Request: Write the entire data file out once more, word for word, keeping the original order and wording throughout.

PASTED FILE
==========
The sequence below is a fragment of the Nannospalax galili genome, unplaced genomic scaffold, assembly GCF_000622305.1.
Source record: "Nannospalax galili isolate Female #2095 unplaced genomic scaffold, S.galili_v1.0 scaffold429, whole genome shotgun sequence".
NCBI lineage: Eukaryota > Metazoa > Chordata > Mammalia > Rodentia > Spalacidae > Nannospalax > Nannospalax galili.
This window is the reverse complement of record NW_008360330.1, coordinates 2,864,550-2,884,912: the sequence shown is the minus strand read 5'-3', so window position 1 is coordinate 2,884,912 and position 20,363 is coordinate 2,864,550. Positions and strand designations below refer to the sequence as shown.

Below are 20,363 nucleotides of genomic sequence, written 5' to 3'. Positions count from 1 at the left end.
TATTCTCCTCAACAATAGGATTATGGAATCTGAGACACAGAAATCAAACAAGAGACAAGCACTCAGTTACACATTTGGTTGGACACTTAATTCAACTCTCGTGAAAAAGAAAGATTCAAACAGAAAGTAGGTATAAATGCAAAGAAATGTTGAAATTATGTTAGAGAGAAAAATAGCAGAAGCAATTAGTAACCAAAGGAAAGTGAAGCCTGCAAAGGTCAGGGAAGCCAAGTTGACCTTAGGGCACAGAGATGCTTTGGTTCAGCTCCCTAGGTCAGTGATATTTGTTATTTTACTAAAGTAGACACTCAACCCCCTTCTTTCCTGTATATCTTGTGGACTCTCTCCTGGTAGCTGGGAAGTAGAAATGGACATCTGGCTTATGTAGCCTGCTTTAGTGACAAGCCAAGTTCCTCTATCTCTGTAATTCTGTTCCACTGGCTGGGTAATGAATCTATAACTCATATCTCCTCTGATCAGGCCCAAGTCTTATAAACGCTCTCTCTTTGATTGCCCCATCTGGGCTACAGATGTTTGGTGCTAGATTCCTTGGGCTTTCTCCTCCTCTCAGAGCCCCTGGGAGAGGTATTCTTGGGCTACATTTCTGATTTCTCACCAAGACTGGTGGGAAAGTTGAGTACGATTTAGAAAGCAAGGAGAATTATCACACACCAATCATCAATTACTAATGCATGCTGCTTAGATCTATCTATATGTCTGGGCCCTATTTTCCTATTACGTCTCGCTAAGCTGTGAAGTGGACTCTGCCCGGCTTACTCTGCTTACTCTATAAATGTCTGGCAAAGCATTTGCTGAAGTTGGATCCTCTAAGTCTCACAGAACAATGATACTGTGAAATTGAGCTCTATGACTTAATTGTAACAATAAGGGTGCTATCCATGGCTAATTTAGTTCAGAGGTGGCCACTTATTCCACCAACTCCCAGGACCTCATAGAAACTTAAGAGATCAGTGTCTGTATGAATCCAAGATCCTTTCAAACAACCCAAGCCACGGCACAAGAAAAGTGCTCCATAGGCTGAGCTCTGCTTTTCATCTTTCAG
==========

The sequence below is a fragment of the Nannospalax galili genome, unplaced genomic scaffold, assembly GCF_000622305.1.
Source record: "Nannospalax galili isolate Female #2095 unplaced genomic scaffold, S.galili_v1.0 scaffold429, whole genome shotgun sequence".
NCBI lineage: Eukaryota > Metazoa > Chordata > Mammalia > Rodentia > Spalacidae > Nannospalax > Nannospalax galili.
This window is the reverse complement of record NW_008360330.1, coordinates 2,864,550-2,884,912: the sequence shown is the minus strand read 5'-3', so window position 1 is coordinate 2,884,912 and position 20,363 is coordinate 2,864,550. Positions and strand designations below refer to the sequence as shown.

Below are 20,363 nucleotides of genomic sequence, written 5' to 3'. Positions count from 1 at the left end.
TATTCTCCTCAACAATAGGATTATGGAATCTGAGACACAGAAATCAAACAAGAGACAAGCACTCAGTTACACATTTGGTTGGACACTTAATTCAACTCTCGTGAAAAAGAAAGATTCAAACAGAAAGTAGGTATAAATGCAAAGAAATGTTGAAATTATGTTAGAGAGAAAAATAGCAGAAGCAATTAGTAACCAAAGGAAAGTGAAGCCTGCAAAGGTCAGGGAAGCCAAGTTGACCTTAGGGCACAGAGATGCTTTGGTTCAGCTCCCTAGGTCAGTGATATTTGTTATTTTACTAAAGTAGACACTCAACCCCCTTCTTTCCTGTATATCTTGTGGACTCTCTCCTGGTAGCTGGGAAGTAGAAATGGACATCTGGCTTATGTAGCCTGCTTTAGTGACAAGCCAAGTTCCTCTATCTCTGTAATTCTGTTCCACTGGCTGGGTAATGAATCTATAACTCATATCTCCTCTGATCAGGCCCAAGTCTTATAAACGCTCTCTCTTTGATTGCCCCATCTGGGCTACAGATGTTTGGTGCTAGATTCCTTGGGCTTTCTCCTCCTCTCAGAGCCCCTGGGAGAGGTATTCTTGGGCTACATTTCTGATTTCTCACCAAGACTGGTGGGAAAGTTGAGTACGATTTAGAAAGCAAGGAGAATTATCACACACCAATCATCAATTACTAATGCATGCTGCTTAGATCTATCTATATGTCTGGGCCCTATTTTCCTATTACGTCTCGCTAAGCTGTGAAGTGGACTCTGCCCGGCTTACTCTGCTTACTCTATAAATGTCTGGCAAAGCATTTGCTGAAGTTGGATCCTCTAAGTCTCACAGAACAATGATACTGTGAAATTGAGCTCTATGACTTAATTGTAACAATAAGGGTGCTATCCATGGCTAATTTAGTTCAGAGGTGGCCACTTATTCCACCAACTCCCAGGACCTCATAGAAACTTAAGAGATCAGTGTCTGTATGAATCCAAGATCCTTTCAAACAACCCAAGCCACGGCACAAGAAAAGTGCTCCATAGGCTGAGCTCTGCTTTTCATCTTTCAG